Towns

Lights Round Milton Keynes

Milton Keynes estate globe lighting

The Monday Photo

This is one of the original street lights designed for Milton Keynes. Part of a complete system of street furniture for the new town, lights like these began to be installed in the new estates around 1975. This one is in Woughton on the Green.

This is the type used on smaller estate roads, so it has a square brown column with a globular lantern on top. There were several designs; all pretty similar on the outside, but with various different internals.

Main estate roads had globe lights too, but they were mounted on an arm that stuck out sideways from the square brown column.

To produce a cohesively designed town, in 1978 the Milton Keynes Development Corporation produced a brochure with diagrams and plans for lighting, signs, bus shelters and seating. Everything was designed to be durable with easy maintenance.

One design example is MKDC’s park bench. All steel and painted black, it has a single tube at each end, bent to form the legs and the end of the seat and backrest. A single sheet of perforated metal stretches between the tubes to form the rest of the bench. The thousands of round holes means the seat will not hold rainwater.

As you travel around Milton Keynes, keep an eye out for the street furniture that was part of the original new town. There’s still quite a lot of it.

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Secrets of Olney, Part 2

Olney shadow factoryOnce a shoe factory, then a WW2 shadow factory, now flats.

Part Two of Two

The town of Olney, often pronounced “Ohney” lies on the River Great Ouse. There’s been a river crossing here for a long time, and a minor Roman road crossed the river about where the modern bridge lies.

There’s plenty of free parking. In the car park in the middle of the Market Place there’s a three hour limit, but on the roads around there it’s just an hour. Away from the Market Place there’s no time limit on the High Street.

Olney has a great many old buildings, but I’ve just picked out the ones I found most interesting. I’ve divided the town up into two walks, both about a mile and a quarter long. The first Olney walk was published here last week.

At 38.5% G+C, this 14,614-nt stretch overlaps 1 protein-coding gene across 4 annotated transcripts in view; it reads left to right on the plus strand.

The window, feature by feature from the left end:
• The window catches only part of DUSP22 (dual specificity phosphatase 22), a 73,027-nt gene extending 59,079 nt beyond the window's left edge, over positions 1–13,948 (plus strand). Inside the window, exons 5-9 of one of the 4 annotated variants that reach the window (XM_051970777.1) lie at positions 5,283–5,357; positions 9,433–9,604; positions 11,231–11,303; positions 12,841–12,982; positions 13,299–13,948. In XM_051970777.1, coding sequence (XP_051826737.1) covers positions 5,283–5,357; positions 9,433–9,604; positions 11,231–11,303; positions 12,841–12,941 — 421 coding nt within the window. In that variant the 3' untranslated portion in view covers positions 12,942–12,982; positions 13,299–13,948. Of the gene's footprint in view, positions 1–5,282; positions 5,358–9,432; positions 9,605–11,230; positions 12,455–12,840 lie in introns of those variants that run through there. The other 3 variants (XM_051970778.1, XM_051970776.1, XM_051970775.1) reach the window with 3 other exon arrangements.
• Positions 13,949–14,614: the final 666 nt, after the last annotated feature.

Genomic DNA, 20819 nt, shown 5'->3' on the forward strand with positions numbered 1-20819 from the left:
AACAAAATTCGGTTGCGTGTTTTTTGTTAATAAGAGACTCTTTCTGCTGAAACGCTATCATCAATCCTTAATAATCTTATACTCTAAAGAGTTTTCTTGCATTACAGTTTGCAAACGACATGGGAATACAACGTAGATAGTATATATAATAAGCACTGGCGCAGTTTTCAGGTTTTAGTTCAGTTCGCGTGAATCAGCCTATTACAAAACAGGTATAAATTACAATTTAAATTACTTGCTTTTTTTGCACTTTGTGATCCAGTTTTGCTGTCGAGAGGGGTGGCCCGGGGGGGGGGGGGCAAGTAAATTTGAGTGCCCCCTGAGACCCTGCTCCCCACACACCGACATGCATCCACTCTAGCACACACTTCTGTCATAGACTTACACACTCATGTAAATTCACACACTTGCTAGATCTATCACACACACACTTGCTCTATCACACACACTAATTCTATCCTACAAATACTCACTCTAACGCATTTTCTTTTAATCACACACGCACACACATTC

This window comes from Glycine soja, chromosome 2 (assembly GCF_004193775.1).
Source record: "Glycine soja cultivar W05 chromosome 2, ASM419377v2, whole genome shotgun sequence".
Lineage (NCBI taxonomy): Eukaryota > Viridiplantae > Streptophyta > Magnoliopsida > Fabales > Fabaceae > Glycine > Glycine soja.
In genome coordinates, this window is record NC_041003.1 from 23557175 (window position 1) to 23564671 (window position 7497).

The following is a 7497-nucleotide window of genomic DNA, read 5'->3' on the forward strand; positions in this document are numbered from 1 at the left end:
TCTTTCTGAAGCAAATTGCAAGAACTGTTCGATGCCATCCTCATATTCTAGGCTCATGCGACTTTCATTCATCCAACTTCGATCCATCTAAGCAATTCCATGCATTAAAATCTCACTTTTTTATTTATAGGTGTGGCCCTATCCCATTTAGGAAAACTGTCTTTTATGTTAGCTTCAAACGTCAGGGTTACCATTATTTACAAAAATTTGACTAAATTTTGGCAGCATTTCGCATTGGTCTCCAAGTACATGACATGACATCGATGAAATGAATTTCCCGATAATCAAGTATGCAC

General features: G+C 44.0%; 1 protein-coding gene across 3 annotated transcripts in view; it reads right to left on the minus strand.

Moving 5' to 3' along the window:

Secrets of Olney Walk 2 of 2

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Secrets of Olney, Part 1

Wooden town sigh  OlneyOlney's town sign, in the Market Place.

Part One of Two

The town of Olney, pronounced “Ohney” by many locals, lies on the River Great Ouse. There’s been a river crossing here for a long time, and a minor Roman road crossed the river about where the present bridge lies. It’s the home of the yearly Olney Pancake Race.

There’s plenty of free parking in the town. In the middle of the Market Place there’s a three hour limit, but on the roads nearby it’s just an hour. Away from the Market Place there’s no time limit on the High Street.

Olney has a great many old buildings, but I’ve just picked out the ones I found most interesting. I’ve divided the walk up into two halves, both about a mile and a quarter long. The second half of the guided walk will be published here next week.


Secrets of Olney walk 1 of 2

 

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Changing Lanes 1

The 1970s to the Early 90s

Our Local roads gradually change over the years, and we soon forget how they used to be. These changes began to affect me when I started riding motorcycles in the 1970s; my first powered vehicles.

Living in Winslow meant I lived right in the middle of the North Bucks Wanderer’s area, though I didn’t know it at the time! Here’s just a few of the changes that have happened in North Bucks, from the 1970s to the early 90s.

 

Little Brickhill  BucksLittle Brickhill.

At first I rode a moped, but then I bought a much quicker 200cc Yamaha; I would go out on it just for the pleasure of riding. One favourite route took me North East from Winslow, across to Woburn and the woods. Even then I preferred the back roads, and saw little traffic until I reached Little Brickhill and the A5.

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The Monday Photo

Behind the Green Man

This pub is on the Market Square, Aylesbury. It’s not particularly old or noteworthy, but for many years if you wanted entertainment, through the arch on the side of the pub to the building that stood behind it was the place to go.

At different times over the years there you could see performers like Genesis, The Who, Roxy Music, David Bowie, or Ronnie Barker, or even watched a film.

The Green Man  Aylesbury

There’s been plenty of live music. Ronnie Barker might not have sung on stage there, but like David Bowie, there’s a statue of him in the town.

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Looking Up, At Aylesbury

Aylesbury is like most towns we go to; we walk through the streets and never look higher than the ground floor. And we miss everything.

Here’s just a few of the things we can see around Aylesbury’s Market Square, if we just look up above the shop fronts.

The Dark Lantern  Aylesbury

I first knew this building as The Dark Lantern pub, but it hasn’t been called that for quite a while. It is now a nightclub called Pulse 51, that’s also a live music venue featuring rock acts. This means it can’t open during lockdown.

You might not notice as you walk past it down the cobbled alley into Silver Street (far right), but look up and you’ll see this is a 16th or 17th Century timber framed building.

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